Twitter-savvy Tesla CEO Elon Musk has posted a picture of what appears to be the first “saleable” Model 3 sedan to roll off the battery-carmaker’s Fremont, California assembly line, a critical step in Tesla’s push to become a truly mainstream manufacturer.
But the company appears to have pushed back on its promise to start taking official orders for the new Tesla Model 3 on Friday and still has not given a clear sense of pricing for the compact battery-electric vehicle. A visit to the Tesla website only reveals the same information that had been up there for some time, among other things noting a “starting price” of $35,000.
Tesla has a lot riding on the Model 3 launch. Though there are plenty of skeptics, Musk has outlined a plan that would take the company’s production to 500,000 vehicles in 2018 – a sixfold increase from 2016 – and Model 3 would account for about 80% of that total.
This first, black Model 3 already has a home, apparently. It apparently was due to go to Tesla board member Ira Ehrenpreis, the first to put down a reservation and deposit. But he has apparently given the rights to the first car to CEO Musk as a birthday present. He turned 46 on June 28th.
As for retail customers, beyond the starting price, it’s unclear precisely what a typically equipped Model 3 will go for. The company is expected to offer some options, including its semi-autonomous Autopilot technology. It is uncertain whether buyers will get the option to upgrade to a battery pack offering more than the base 215-mile range, as is the case with the current Models S and X. Tesla has only confirmed it will offer 18- and 19-inch wheel options.
“Initially, the Model 3 configurator it’s going to be like “what color do you want? and what size wheel do you want?”. That’s basically going to be the configurator,” said Musk in a tweet.
The configurator will also show future options, such as a dual-motor version of the Model 3, similar to such existing products as the larger Model S P100d. That, according to Musk, is due “late 2017 or early 2018.”
Tesla previously said it would charge Model 3 customers to use the company’s high-speed Supercharger network. The feature is built into the price of Tesla’s more expensive products.
Barely a month ago, Tesla stock zoomed to record levels following Musk’s announcement that the first Model 3 would roll down the line in July, the first product the company has launched to meet its production target. But things haven’t gone nearly as well since the beginning of July. Tesla’s stock plunged by nearly 20% last week, briefly entering “bear” territory, before settling in at $313.50 before the start of trading Monday morning. Shares were rebounding slightly at the start of the week’s trading, but Tesla is still off more than $70 from the record $386.99 high set in June.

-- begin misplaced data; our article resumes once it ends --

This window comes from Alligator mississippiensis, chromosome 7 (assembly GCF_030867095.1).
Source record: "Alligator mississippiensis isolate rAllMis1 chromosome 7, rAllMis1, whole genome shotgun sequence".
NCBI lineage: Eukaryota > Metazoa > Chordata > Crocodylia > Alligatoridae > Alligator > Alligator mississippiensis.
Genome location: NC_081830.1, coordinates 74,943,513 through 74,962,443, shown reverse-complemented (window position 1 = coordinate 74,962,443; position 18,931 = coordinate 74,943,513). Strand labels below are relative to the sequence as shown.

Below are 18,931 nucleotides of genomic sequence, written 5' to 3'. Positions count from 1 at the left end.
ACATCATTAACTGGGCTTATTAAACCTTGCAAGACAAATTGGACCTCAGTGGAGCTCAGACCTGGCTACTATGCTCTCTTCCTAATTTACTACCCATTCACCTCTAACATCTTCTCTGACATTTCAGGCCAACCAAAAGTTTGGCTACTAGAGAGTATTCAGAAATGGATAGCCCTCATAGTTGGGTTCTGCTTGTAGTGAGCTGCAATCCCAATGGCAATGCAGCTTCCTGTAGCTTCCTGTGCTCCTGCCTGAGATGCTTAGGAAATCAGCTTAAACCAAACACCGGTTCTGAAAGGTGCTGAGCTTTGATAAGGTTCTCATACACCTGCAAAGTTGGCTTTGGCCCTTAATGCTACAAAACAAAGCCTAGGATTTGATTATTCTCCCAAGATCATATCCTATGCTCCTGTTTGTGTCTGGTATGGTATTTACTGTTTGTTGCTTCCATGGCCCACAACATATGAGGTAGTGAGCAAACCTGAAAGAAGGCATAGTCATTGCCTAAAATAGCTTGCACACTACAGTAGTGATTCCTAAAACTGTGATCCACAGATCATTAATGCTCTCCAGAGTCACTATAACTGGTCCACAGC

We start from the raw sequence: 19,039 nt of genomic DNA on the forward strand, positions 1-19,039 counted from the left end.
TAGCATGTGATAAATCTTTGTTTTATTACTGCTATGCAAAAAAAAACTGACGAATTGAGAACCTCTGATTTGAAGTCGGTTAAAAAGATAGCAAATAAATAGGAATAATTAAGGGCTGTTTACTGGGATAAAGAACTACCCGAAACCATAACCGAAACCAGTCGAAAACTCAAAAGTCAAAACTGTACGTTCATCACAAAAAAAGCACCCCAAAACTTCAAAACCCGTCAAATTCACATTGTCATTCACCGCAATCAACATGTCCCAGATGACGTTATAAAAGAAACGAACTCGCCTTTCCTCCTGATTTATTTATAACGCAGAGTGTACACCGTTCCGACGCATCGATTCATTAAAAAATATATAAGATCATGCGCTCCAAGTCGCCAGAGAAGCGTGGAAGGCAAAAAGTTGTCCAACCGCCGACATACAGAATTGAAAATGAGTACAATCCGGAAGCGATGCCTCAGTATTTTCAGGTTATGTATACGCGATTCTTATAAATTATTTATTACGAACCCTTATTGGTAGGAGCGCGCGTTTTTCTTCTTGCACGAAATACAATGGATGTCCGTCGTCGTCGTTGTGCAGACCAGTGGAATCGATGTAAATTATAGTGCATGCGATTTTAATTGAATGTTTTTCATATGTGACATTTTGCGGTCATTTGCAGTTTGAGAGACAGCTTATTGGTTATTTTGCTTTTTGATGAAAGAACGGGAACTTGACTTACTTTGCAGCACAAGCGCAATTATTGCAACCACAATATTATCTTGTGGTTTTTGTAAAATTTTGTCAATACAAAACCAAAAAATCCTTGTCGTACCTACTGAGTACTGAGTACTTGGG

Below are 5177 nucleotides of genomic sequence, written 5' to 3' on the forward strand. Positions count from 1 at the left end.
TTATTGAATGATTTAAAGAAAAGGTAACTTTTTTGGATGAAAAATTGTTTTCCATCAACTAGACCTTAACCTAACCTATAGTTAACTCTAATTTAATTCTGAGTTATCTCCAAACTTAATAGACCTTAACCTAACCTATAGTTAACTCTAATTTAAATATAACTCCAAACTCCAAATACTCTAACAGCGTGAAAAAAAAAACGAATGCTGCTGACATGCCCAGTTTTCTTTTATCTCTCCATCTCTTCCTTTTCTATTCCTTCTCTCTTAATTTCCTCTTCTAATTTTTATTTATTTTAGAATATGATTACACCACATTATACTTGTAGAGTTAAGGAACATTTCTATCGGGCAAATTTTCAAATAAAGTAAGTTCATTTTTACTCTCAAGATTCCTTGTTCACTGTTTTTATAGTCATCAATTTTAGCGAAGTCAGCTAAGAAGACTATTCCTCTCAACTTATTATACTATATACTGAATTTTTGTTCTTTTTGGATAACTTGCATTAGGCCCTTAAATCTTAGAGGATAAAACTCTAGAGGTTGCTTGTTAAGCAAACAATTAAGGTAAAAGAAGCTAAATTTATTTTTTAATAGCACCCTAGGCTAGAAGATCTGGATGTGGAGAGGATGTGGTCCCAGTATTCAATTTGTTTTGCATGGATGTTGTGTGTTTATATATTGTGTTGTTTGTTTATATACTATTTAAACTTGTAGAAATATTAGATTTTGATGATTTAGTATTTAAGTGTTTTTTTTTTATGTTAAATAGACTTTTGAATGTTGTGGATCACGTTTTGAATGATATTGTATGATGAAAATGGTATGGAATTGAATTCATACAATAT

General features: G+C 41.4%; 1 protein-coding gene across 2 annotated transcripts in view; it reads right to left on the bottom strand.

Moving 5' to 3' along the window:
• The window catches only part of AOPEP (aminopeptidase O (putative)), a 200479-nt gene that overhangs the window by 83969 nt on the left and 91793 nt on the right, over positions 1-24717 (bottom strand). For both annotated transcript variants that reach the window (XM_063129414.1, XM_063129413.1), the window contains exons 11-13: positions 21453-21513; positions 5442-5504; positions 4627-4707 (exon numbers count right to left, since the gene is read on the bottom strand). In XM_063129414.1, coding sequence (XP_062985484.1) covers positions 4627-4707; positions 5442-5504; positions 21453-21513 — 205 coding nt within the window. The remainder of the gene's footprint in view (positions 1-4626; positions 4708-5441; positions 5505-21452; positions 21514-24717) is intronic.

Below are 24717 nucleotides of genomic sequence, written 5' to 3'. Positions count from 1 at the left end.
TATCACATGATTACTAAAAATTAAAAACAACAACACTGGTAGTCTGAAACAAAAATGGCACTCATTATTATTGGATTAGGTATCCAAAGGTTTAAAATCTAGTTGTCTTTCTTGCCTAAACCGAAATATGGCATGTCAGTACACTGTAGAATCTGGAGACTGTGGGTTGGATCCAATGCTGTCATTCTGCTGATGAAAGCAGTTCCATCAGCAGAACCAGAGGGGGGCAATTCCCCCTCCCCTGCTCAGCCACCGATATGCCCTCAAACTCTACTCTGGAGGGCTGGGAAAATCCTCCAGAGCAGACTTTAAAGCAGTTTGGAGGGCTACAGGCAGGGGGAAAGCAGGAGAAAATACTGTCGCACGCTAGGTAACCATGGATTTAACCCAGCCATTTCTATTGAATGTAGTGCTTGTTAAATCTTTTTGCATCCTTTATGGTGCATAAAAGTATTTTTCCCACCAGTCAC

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Any number of issues have sent investors scurrying:
- Relatively week second-quarter sales, which were up 53% year-over-year but down 12% from first quarter numbers;
- Demand in California, Tesla’s top market, were especially weak;
- The Model S sedan fared poorly in a key crash test and failed to earn the coveted Insurance Institute for Highway Safety “Top Safety Pick+” rating;
- Key analysts have amped up warnings about Tesla stock, , including David Tamberrino, of Goldman Sachs, who sees a long-term price of between just $170 and $180 a share;
- Volvo announced plans to electrify its entire line-up, emphasizing that most manufacturers are migrating to hybrid, plug-in and pure battery-electric power, a more direct challenge to Tesla.
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Add the fact that Tesla acknowledged its weak second-quarter sales numbers were the result of problems with its largest battery pack, a reminder of the ongoing quality issues that have plagued older products since Tesla first came to market. Industry observers have repeatedly warned that if the Model 3 has issues similar to what happened when the Model X battery-SUV was launched in 2015 it could short-circuit the company’s aggressive expansion plans.
Shortly after the Model 3 was first unveiled on March 31, 2016, Tesla indicated it had received more than 300,000 advance orders. The company has not updated that figure, though analysts have estimated it is currently somewhere between 400,000 and 500,000. For his part, Musk indicated Tesla has about 18 months of back orders based on its current production ramp-up schedule. That means deliveries wouldn’t be completed until sometime in 2019, even if it received no additional orders – but Tesla says it has continued to book more early reservations.
The real test will come this month when the order configurator goes into operation and we get to see if those reservations actually will translate into paid sales.
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